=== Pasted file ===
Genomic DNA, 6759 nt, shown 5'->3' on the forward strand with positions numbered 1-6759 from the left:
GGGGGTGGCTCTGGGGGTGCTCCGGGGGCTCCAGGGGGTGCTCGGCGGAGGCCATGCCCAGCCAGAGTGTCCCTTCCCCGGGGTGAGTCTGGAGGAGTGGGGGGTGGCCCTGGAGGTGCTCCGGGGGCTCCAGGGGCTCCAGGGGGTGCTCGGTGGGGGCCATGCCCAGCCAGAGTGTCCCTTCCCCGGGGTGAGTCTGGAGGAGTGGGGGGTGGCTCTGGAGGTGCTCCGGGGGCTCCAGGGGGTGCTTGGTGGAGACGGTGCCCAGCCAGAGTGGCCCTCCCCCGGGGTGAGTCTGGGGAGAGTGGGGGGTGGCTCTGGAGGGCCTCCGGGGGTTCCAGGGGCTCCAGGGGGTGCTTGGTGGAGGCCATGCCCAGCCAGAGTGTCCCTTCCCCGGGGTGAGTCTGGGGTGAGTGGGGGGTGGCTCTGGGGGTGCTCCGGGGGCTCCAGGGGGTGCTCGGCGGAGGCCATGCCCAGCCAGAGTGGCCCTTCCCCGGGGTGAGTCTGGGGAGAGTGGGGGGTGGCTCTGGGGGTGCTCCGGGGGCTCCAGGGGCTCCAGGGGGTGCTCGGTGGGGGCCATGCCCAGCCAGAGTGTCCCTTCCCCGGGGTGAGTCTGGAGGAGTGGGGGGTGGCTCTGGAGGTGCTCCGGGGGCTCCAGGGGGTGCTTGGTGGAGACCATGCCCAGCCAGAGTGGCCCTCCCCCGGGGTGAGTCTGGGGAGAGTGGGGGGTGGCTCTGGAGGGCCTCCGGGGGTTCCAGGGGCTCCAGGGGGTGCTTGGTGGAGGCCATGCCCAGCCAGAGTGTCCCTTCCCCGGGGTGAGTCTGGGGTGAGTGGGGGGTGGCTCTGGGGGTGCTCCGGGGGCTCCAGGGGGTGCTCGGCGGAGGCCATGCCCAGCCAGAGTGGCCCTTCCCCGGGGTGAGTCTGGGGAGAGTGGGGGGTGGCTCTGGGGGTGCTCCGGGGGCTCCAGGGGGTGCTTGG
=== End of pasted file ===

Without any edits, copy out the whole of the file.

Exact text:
Genomic DNA, 6759 nt, shown 5'->3' on the forward strand with positions numbered 1-6759 from the left:
GGGGGTGGCTCTGGGGGTGCTCCGGGGGCTCCAGGGGGTGCTCGGCGGAGGCCATGCCCAGCCAGAGTGTCCCTTCCCCGGGGTGAGTCTGGAGGAGTGGGGGGTGGCCCTGGAGGTGCTCCGGGGGCTCCAGGGGCTCCAGGGGGTGCTCGGTGGGGGCCATGCCCAGCCAGAGTGTCCCTTCCCCGGGGTGAGTCTGGAGGAGTGGGGGGTGGCTCTGGAGGTGCTCCGGGGGCTCCAGGGGGTGCTTGGTGGAGACGGTGCCCAGCCAGAGTGGCCCTCCCCCGGGGTGAGTCTGGGGAGAGTGGGGGGTGGCTCTGGAGGGCCTCCGGGGGTTCCAGGGGCTCCAGGGGGTGCTTGGTGGAGGCCATGCCCAGCCAGAGTGTCCCTTCCCCGGGGTGAGTCTGGGGTGAGTGGGGGGTGGCTCTGGGGGTGCTCCGGGGGCTCCAGGGGGTGCTCGGCGGAGGCCATGCCCAGCCAGAGTGGCCCTTCCCCGGGGTGAGTCTGGGGAGAGTGGGGGGTGGCTCTGGGGGTGCTCCGGGGGCTCCAGGGGCTCCAGGGGGTGCTCGGTGGGGGCCATGCCCAGCCAGAGTGTCCCTTCCCCGGGGTGAGTCTGGAGGAGTGGGGGGTGGCTCTGGAGGTGCTCCGGGGGCTCCAGGGGGTGCTTGGTGGAGACCATGCCCAGCCAGAGTGGCCCTCCCCCGGGGTGAGTCTGGGGAGAGTGGGGGGTGGCTCTGGAGGGCCTCCGGGGGTTCCAGGGGCTCCAGGGGGTGCTTGGTGGAGGCCATGCCCAGCCAGAGTGTCCCTTCCCCGGGGTGAGTCTGGGGTGAGTGGGGGGTGGCTCTGGGGGTGCTCCGGGGGCTCCAGGGGGTGCTCGGCGGAGGCCATGCCCAGCCAGAGTGGCCCTTCCCCGGGGTGAGTCTGGGGAGAGTGGGGGGTGGCTCTGGGGGTGCTCCGGGGGCTCCAGGGGGTGCTTGG